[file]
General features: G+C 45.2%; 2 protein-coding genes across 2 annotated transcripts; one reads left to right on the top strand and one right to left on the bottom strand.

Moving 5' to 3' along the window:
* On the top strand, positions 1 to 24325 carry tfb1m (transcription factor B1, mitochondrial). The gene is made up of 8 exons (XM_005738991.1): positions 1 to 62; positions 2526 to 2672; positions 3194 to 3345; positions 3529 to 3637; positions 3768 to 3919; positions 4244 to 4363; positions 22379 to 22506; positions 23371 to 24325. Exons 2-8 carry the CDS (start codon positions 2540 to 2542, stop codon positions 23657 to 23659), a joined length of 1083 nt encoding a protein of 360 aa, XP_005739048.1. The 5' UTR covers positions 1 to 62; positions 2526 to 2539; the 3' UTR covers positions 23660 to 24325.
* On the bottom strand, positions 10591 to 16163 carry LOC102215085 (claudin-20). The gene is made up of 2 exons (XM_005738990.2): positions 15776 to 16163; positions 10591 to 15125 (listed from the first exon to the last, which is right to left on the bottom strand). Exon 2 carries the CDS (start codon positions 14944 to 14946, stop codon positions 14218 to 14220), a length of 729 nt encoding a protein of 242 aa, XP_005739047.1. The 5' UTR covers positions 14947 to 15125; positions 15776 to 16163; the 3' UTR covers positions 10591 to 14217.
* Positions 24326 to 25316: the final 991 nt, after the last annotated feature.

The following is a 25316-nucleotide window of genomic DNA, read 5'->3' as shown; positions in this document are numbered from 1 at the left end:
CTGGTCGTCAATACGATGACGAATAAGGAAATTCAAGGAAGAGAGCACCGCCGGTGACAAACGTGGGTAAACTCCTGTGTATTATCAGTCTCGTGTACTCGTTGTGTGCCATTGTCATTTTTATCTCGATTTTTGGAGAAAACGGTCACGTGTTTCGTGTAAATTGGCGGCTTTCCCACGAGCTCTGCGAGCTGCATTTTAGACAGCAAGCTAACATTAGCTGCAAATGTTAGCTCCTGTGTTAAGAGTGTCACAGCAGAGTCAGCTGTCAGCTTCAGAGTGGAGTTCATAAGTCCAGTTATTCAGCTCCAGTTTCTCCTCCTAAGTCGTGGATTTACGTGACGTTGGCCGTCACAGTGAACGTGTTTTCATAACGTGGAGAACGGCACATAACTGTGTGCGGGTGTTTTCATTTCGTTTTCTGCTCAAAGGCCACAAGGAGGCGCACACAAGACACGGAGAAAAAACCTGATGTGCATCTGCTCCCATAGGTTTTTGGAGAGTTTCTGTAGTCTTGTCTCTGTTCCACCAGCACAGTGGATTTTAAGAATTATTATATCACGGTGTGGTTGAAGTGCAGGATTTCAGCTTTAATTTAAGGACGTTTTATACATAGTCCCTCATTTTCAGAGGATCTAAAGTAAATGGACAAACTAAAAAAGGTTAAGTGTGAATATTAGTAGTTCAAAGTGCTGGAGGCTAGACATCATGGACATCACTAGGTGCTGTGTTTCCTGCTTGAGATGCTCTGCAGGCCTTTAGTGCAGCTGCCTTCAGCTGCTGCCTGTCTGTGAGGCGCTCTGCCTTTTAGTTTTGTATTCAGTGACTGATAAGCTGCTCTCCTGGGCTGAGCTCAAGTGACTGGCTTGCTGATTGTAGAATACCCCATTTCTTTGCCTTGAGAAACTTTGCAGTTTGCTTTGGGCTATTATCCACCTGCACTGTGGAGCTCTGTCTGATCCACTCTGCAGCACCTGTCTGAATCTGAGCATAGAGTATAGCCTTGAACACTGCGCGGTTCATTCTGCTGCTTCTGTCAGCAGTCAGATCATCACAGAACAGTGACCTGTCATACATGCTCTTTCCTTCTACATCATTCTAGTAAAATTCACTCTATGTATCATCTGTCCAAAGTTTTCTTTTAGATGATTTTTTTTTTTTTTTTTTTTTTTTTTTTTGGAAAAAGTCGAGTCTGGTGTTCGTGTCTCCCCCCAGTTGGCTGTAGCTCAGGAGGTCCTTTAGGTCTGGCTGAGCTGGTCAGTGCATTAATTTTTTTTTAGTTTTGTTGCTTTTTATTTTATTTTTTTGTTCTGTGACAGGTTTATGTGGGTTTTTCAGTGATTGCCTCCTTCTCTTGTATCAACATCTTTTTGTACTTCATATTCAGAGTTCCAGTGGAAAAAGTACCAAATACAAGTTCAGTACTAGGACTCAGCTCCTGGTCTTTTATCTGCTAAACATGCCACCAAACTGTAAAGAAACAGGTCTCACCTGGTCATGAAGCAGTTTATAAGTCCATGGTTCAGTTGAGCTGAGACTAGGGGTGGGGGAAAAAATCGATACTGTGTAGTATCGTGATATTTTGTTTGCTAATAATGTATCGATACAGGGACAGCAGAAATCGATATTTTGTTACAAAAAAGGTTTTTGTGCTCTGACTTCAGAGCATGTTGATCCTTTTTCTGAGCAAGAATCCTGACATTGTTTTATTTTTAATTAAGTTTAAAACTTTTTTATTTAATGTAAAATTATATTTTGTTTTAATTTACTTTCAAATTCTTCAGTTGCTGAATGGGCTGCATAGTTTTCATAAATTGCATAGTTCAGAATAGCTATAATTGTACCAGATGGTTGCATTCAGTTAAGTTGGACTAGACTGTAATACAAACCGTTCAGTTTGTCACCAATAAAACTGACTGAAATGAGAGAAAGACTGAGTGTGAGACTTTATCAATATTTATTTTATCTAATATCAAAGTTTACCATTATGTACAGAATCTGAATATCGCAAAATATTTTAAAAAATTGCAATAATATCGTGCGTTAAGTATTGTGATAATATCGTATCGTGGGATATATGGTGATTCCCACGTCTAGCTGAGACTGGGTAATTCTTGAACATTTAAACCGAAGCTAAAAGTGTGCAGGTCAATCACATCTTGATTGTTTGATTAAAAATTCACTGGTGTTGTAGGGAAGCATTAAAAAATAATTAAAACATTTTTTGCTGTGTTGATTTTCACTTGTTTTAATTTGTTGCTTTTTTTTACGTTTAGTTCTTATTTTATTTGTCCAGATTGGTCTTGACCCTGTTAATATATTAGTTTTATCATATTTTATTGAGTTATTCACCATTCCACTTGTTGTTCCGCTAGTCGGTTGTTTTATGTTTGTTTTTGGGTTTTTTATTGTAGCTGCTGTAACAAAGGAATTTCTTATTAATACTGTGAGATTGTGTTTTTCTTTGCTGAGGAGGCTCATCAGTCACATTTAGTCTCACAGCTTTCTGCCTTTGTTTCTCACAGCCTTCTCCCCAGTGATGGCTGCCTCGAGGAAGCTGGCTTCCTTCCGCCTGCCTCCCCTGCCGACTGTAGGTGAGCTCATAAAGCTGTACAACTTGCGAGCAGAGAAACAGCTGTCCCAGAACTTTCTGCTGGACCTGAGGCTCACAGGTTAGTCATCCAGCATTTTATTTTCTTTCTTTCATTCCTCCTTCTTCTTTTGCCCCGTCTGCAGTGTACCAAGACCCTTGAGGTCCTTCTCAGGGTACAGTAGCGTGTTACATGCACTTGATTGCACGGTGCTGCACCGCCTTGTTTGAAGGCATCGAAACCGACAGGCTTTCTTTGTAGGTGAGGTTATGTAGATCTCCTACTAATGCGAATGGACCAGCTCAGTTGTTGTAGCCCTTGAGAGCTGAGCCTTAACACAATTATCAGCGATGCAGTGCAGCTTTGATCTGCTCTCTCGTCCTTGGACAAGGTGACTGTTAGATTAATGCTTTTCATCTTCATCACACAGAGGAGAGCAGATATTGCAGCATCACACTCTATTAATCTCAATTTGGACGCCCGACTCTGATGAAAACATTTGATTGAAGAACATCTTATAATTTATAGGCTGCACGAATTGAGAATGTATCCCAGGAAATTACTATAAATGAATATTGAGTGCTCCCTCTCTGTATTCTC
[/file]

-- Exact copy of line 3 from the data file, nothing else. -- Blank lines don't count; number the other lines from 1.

* On the top strand, positions 1 to 24325 carry tfb1m (transcription factor B1, mitochondrial). The gene is made up of 8 exons (XM_005738991.1): positions 1 to 62; positions 2526 to 2672; positions 3194 to 3345; positions 3529 to 3637; positions 3768 to 3919; positions 4244 to 4363; positions 22379 to 22506; positions 23371 to 24325. Exons 2-8 carry the CDS (start codon positions 2540 to 2542, stop codon positions 23657 to 23659), a joined length of 1083 nt encoding a protein of 360 aa, XP_005739048.1. The 5' UTR covers positions 1 to 62; positions 2526 to 2539; the 3' UTR covers positions 23660 to 24325.